The Marshall Islands in the Pacific Ocean on Tuesday became the first nation to ratify last year’s accord to cut the use of powerful factory-made greenhouse gases, saying the survival of the nation was at risk from climate change.
The parliament of the Marshall Islands, with a population of 53,000 vulnerable to rising sea levels caused by melting ice, approved the plan to curb use of hydrofluorocarbons (HFCs) that are used in refrigerants and air conditioning.
The decision is a sign of continuing action to limit global warming despite uncertainty about future US climate policies under US President Donald Trump. Trump has expressed doubts that man-made greenhouse gases stoke warming.
“My country will not survive without urgent action to cut emissions by every country and every sector of our economies, including HFCs,” Marshall Islands President Hilda Heine said.
“This deal is good for our people, the planet, and the profits of those that follow in our footsteps,” she said in a statement, which said the nation was the first to ratify the HFC agreement worked out in Kigali, Rwanda, in October last year.
The Kigali pact, agreed by almost 200 nations including the US, will phase down the use of HFCs, which can be 10,000 times more powerful than carbon dioxide in trapping heat in the atmosphere.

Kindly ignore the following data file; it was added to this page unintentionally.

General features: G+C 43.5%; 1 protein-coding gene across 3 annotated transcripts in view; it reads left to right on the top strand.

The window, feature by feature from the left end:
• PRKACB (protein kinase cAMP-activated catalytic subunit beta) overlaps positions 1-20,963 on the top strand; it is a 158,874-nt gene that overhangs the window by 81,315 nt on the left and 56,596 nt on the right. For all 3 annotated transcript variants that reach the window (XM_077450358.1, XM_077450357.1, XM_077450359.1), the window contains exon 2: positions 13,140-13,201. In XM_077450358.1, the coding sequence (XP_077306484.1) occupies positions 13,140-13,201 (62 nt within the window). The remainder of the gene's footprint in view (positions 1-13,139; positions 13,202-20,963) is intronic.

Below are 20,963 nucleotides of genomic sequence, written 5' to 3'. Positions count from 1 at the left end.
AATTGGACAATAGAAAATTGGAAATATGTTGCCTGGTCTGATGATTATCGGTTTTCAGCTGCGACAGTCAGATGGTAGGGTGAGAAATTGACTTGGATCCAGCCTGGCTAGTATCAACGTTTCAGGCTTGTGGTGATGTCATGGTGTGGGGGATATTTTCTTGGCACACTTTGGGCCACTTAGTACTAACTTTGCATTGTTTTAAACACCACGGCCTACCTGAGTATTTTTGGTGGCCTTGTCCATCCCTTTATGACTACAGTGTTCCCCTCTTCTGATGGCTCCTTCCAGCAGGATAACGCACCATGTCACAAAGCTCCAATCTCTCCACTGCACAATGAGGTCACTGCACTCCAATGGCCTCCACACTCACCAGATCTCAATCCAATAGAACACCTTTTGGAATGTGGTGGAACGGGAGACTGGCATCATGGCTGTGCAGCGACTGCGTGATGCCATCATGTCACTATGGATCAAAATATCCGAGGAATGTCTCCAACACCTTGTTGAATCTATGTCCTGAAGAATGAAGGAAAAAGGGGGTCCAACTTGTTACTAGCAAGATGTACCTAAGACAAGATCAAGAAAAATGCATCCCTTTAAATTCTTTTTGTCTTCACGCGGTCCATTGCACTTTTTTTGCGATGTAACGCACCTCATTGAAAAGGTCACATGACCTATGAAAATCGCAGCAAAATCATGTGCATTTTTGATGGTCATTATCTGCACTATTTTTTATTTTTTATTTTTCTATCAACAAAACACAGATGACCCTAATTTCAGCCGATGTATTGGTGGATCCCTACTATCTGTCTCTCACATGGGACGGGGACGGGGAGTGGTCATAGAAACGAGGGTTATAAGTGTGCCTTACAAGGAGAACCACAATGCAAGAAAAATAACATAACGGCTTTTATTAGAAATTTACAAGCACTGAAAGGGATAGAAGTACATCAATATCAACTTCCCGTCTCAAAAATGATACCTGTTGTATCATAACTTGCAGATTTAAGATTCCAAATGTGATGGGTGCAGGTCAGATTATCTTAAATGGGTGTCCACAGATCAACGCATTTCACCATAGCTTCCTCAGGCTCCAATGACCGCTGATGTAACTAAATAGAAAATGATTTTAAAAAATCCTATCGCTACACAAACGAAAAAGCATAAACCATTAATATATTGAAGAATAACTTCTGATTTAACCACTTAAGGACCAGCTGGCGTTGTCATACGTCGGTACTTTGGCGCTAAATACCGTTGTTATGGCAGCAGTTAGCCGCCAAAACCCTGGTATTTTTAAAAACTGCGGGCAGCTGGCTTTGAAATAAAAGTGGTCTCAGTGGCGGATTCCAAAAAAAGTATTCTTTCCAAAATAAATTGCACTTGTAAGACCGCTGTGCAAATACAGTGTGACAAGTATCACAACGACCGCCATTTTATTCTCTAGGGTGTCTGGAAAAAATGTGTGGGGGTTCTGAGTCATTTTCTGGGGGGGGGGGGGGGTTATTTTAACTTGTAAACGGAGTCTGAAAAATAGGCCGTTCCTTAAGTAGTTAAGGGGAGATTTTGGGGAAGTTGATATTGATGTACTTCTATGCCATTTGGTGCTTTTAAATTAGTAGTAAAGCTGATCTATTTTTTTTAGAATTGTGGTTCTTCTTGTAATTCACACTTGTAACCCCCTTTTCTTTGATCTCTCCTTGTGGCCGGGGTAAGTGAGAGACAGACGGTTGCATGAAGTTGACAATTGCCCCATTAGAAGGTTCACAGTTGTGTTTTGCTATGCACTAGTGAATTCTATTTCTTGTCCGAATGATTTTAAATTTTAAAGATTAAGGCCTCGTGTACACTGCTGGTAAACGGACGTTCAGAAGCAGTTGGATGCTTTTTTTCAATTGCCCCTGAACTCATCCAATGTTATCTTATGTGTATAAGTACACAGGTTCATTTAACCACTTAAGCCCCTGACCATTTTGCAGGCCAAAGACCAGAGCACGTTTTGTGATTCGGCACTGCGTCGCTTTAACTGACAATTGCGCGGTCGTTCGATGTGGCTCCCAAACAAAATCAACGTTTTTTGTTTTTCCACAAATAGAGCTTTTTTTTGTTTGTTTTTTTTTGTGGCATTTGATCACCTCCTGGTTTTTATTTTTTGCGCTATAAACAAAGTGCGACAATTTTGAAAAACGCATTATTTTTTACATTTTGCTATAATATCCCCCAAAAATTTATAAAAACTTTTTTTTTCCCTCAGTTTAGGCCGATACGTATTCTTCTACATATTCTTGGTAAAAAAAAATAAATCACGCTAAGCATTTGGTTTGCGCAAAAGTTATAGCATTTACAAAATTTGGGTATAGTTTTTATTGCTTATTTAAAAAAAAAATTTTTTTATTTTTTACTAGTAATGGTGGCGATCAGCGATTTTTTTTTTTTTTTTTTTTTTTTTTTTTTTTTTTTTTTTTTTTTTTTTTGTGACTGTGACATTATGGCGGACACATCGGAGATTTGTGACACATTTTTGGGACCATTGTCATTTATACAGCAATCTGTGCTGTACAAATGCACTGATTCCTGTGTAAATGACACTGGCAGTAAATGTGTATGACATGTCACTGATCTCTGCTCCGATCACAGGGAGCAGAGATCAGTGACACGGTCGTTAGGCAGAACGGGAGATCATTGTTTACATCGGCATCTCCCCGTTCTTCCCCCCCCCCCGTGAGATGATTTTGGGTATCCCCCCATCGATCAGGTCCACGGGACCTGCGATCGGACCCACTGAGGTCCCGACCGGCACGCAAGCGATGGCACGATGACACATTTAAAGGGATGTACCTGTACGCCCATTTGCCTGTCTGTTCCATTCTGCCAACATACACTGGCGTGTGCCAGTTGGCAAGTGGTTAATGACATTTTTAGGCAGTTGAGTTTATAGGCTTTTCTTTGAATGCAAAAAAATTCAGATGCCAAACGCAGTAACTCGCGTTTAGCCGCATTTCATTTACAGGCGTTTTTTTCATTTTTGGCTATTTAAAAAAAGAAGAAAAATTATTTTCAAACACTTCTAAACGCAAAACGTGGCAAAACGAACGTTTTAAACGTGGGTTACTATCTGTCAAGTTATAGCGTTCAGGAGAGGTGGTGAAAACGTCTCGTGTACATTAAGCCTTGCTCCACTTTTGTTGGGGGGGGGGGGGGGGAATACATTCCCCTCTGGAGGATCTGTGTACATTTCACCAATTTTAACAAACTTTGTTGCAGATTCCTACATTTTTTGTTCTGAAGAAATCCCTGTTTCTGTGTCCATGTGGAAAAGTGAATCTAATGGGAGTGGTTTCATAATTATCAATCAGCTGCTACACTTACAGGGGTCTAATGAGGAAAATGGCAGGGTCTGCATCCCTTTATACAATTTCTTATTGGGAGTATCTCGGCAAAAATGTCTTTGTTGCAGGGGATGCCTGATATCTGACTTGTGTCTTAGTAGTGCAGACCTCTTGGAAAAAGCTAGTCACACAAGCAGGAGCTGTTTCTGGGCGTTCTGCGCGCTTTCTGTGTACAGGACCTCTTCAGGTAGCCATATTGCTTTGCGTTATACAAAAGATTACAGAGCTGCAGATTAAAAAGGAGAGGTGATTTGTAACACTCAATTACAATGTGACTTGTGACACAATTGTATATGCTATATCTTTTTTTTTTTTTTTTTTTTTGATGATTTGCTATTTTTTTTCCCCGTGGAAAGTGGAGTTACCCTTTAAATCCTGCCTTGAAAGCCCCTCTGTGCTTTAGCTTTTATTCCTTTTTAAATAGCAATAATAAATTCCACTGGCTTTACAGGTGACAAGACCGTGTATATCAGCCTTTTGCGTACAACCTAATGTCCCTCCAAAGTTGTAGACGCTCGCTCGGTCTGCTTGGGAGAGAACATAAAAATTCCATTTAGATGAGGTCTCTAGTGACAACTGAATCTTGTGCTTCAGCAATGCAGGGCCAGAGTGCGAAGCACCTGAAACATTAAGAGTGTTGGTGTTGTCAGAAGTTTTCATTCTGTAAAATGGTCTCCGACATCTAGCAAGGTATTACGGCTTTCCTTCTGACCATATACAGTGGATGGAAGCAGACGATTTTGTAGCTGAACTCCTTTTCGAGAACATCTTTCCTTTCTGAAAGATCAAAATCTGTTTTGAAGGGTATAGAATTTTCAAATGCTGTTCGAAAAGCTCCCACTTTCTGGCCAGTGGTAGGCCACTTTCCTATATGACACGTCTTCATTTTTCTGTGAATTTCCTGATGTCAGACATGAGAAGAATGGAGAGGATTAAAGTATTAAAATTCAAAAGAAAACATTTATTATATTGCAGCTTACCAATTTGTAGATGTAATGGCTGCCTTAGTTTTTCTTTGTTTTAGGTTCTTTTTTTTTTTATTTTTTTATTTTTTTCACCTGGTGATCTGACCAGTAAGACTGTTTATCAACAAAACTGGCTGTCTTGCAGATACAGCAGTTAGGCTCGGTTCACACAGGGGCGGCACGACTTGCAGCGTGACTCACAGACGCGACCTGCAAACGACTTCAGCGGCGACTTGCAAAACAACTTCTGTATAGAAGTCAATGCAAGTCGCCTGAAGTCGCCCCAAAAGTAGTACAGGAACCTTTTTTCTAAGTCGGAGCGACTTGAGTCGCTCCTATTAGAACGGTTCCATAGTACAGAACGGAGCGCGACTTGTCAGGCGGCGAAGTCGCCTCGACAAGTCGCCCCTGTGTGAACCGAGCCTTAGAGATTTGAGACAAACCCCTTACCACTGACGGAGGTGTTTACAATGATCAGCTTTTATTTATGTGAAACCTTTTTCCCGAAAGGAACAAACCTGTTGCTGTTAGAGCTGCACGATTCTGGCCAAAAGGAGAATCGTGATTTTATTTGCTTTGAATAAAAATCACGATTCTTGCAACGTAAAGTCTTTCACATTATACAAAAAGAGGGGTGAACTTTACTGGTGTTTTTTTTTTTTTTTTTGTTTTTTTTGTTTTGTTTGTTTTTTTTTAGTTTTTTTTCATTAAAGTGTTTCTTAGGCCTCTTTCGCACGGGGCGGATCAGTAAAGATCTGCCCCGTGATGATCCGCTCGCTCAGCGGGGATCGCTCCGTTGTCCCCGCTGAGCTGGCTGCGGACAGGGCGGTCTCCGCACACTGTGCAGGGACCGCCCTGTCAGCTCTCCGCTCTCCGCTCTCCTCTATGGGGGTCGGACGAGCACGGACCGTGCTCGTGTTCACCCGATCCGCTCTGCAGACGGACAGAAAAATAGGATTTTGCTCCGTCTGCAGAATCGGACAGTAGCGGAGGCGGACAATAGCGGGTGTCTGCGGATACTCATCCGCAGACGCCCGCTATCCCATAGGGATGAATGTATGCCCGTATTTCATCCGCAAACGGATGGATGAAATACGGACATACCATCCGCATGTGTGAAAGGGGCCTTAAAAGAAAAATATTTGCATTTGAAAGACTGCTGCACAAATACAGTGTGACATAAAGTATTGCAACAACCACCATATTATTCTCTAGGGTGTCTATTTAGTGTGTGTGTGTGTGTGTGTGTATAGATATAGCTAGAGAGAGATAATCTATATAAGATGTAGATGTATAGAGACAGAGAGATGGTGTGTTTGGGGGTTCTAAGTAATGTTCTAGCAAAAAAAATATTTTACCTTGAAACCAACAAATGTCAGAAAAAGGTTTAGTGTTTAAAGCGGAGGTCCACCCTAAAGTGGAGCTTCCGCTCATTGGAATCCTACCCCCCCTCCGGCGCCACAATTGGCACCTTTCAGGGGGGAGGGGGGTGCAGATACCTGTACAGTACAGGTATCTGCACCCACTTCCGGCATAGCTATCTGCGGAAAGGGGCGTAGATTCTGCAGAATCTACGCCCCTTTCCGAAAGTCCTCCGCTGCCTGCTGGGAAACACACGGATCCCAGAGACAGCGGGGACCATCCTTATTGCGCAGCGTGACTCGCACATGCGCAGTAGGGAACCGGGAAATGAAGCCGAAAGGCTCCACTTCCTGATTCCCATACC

It will enter into legal force on Jan. 1, 2019, assuming at least 20 nations have formally ratified by that date.
The Marshall Islands was also the first to ratify the 2015 Paris climate agreement, which seeks a radical shift from fossil fuels this century to help avert heat waves, floods, droughts and rising sea levels.
Andrew Light, distinguished senior fellow in the US-based World Resources Institute’s Global Climate Program, said US companies such as Honeywell and DuPont had already developed new chemicals that are less environmentally harmful than HFCs.
Last year, almost 200 nations, ranging from China and OPEC nations to Pacific island states, reaffirmed after Trump’s election victory that action on climate change was an “urgent duty.”
HFCs were introduced as substitutes for chlorofluorocarbons, which were damaging the ozone layer that protects the planet from ultraviolet rays that cause skin cancer, but scientists later found that HFCs, while better for the ozone layer, were stoking global warming.
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